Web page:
Warning: Do not simply request workers comp coverage for your independent contractors. The IRS may consider that to be evidence that you are inconsistently treating these workers as both employees and independent contractors, which will invalidate their independent contractor status. Please consult with a labor attorney before taking any action.

Multiple classifications for one employee possible

After your carrier has discussed the classifications chosen for your business, be sure to ask for a list of similar classifications and their rates. In some industries, it is possible for one employee to work in several job classifications. Employers can save in premiums by keeping payroll records that clearly distinguish the type of work done.

Annual audit

Most workers comp carriers will audit your payroll annually and make premium adjustments. The amounts that you pay during the policy year are based on an estimated annual premium. At the expiration of the policy, an audit will be done and a final premium will be determined, resulting in a refund or a bill for additional premium due.

Can you avoid getting coverage?

Workers compensation was developed to protect both your employees and employers. Through this system employees generally cannot sue employers for injuries, but must obtain benefits and any other compensation through the workers compensation system.

A Note about Labor Laws

Hiring employees is an important, but serious step for any business. Regardless of a business' size, employers must comply with a vast number of state and federal laws, or face significant fines. Small businesses are particularly vulnerable to fines because many don't know the laws or keep appropriate records.

Key areas:

Here are some areas of frequent labor disputes.

At will employment and termination

At-will employment means that the employer and employee have a right to terminate their relationship at any time with or without cause. This is invalidated if the employer implies that employees are protected by a higher standard. Avoid making statements (written or oral) regarding job security, anything that implies an employment contract or anything that implies that the employee can only be terminated for specific causes. This is an area of extensive lawsuits.

Should you use employment contracts?

In general, no. Employment contracts invalidate at-will employment - so you can only fire someone (or an employee can only quit) if it complies with the contract. If you have an employment contract and one party violates it, the other party can seek financial compensation. With that said, employment contracts are sometimes used if the hiring firm wants a key employee to commit to being with the company for a specific period of time, or if a key employee wants the hiring firm to commit to compensation if (s)he is dismissed within a certain period of time. If you want to use an employment contract, it is critical that both parties work with attorneys to protect their interests.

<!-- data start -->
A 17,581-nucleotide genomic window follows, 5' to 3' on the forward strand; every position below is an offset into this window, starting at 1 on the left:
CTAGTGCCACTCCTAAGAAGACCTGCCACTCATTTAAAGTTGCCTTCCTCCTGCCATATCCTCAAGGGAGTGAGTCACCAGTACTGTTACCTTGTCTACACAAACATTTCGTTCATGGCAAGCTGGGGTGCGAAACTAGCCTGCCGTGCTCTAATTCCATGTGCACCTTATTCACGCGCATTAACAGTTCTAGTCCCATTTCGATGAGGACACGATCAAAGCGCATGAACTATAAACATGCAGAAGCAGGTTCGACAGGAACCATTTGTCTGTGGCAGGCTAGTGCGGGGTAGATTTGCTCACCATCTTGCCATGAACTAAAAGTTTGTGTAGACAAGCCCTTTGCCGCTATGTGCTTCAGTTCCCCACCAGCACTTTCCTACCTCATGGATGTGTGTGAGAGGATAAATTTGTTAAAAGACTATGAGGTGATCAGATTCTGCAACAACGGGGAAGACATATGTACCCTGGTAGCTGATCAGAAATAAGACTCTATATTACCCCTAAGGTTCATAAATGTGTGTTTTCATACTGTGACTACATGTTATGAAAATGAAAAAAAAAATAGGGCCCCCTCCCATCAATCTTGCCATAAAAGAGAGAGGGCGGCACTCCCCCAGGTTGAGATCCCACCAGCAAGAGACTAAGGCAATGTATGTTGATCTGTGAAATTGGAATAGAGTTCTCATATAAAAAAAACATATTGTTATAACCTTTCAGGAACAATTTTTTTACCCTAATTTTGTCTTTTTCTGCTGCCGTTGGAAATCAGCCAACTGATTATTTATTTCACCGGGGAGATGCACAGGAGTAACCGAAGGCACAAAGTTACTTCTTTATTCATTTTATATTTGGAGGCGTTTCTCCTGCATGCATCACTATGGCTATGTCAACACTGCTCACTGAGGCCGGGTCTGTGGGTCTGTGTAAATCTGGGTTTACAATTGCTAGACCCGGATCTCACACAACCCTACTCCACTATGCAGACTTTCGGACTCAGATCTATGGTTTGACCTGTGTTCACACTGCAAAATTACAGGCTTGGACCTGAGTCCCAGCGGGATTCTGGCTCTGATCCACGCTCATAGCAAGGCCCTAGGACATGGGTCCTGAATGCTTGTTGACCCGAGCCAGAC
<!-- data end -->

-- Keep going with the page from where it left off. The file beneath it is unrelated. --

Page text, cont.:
Please note that if you use an employment contract, the person is still your employee, not an independent contractor.

Can you hire workers as independent contractors?

Only if the person is truly in business for him/herself - and you have no RIGHT to control the worker or the work. They can

  • choose to hire others to do the actual work
  • choose their hours
  • choose how to do the work
  • work for others

Click here for more information about independent contractors.

Employee records

Unemployment records must be retained in Arizona for a minimum period of four years. This information generally includes: name; social security number; dates of hire, rehire and termination; wages by period; Payroll pay periods and pay dates; date and circumstances of termination.

If you use independent contractors, do not keep their files with employee records, or use any of the same forms, because they are vendors, not employees.

Pay upon Termination

Fired employees must receive final pay within 3 working days and voluntarily terminated employees must be paid by the next regular payday.

Fair employment

Don't discriminate in age (40+), race, sex, religion, national origin, physical or mental disability (including AIDS), or pregnancy. Provide equal opportunity. Pay equal pay for equal work. Do not retaliate. Do not sexually harass.

Rest and meal breaks

In Arizona there is no provision covering required rest or meal periods.

Local employee protection laws?

Contact your city to learn about any local employee protection laws affecting private business. Some cities have restrictions regarding computer terminals and some prohibit businesses from discriminating against employees due to their appearance. Some require you to pay sick leave.